Science and Technology of Nuclear Installations

Volume 2016, Article ID 4649870, 9 pages

http://dx.doi.org/10.1155/2016/4649870

## The Definition Method and Optimization of Atomic Strain Tensors for Nuclear Power Engineering Materials

College of Architecture and Environment, Sichuan University, Chengdu 610065, China

Received 5 June 2016; Accepted 11 July 2016

Academic Editor: Yan Yang

Copyright © 2016 Xiangguo Zeng et al. This is an open access article distributed under the Creative Commons Attribution License, which permits unrestricted use, distribution, and reproduction in any medium, provided the original work is properly cited.

#### Abstract

A common measure of deformation between atomic scale simulations and the continuum framework is provided and the strain tensors for multiscale simulations are defined in this paper. In order to compute the deformation gradient of any atom , the weight function is proposed to eliminate the different contributions within the neighbor atoms which have different distances to atom , and the weighted least squares error optimization model is established to seek the optimal coefficients of the weight function and the optimal local deformation gradient of each atom. The optimization model involves more than 9 parameters. To guarantee the reliability of subsequent parameters identification result and lighten the calculation workload of parameters identification, an overall analysis method of parameter sensitivity and an advanced genetic algorithm are also developed.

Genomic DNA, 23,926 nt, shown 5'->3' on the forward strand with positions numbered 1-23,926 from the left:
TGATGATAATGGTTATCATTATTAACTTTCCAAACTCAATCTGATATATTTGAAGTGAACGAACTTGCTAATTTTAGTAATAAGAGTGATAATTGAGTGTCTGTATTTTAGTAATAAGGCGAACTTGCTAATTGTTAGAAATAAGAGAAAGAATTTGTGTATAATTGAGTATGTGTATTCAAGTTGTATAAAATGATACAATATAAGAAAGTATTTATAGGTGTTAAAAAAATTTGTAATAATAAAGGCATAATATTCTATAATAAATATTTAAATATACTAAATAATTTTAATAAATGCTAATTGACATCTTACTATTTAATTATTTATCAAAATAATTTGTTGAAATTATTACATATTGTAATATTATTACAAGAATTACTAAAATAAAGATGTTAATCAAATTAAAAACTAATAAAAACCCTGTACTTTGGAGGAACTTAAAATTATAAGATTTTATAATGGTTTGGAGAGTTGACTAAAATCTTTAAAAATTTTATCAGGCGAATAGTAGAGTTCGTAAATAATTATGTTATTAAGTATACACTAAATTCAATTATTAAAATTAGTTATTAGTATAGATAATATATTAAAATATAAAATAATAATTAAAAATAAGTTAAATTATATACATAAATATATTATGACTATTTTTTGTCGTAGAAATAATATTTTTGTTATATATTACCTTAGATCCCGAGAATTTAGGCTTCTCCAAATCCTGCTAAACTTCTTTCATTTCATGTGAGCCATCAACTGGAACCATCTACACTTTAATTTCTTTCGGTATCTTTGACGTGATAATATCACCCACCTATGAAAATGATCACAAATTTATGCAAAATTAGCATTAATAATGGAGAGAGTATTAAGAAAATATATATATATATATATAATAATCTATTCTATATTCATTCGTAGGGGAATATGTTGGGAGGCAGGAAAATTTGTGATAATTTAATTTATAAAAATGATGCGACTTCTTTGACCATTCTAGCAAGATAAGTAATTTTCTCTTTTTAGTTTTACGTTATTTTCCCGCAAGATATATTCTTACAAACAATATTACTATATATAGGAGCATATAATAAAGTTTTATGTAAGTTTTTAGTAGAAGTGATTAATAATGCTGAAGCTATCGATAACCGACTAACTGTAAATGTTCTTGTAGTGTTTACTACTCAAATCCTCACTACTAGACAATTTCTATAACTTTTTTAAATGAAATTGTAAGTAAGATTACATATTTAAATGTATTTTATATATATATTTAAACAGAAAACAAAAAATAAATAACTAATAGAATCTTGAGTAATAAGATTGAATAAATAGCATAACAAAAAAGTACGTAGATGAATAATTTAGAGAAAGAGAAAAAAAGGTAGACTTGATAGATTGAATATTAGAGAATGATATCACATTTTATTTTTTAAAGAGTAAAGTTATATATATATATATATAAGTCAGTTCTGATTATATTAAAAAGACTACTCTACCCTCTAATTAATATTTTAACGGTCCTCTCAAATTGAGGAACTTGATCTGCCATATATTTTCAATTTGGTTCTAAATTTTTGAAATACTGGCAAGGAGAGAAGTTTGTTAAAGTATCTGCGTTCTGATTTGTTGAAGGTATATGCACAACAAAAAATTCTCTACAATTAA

#### 1. Introduction

Titanium alloys have been largely used as nuclear power engineering materials [1], and it is important and significant to analyze the atomic-level strain distribution of these materials. The strain tensors are commonly defined by the local deformation of the continuum. Unlike displacement, strain is not a physical quantity that can be measured directly, and it is calculated from a definition that relies on the gradient of the continuous displacement field. At the microscale, it is difficult to define the local deformation according to the position of each atom which is obtained from the adjacent discrete time interval, so there is no universally accepted definition of strain tensors of atomic scale so far.

Many engineering problems involving physical phenomena need to calculate strain tensors at atomic scale. Wang et al. [2] pointed that it was important to analyze the atomic-level strain distribution and get the atomic stress-strain curve while studying the mechanical behavior of Zr-based metallic glass under indentation. Hirth et al. [3] considered that the computation of the deformation gradient and strain tensors made the approach useful for evaluation of continuum models, development of microstructure and mechanical property relationships, and identification of dislocations and disclinations, as well as for quantification of plastic spin and strain gradients.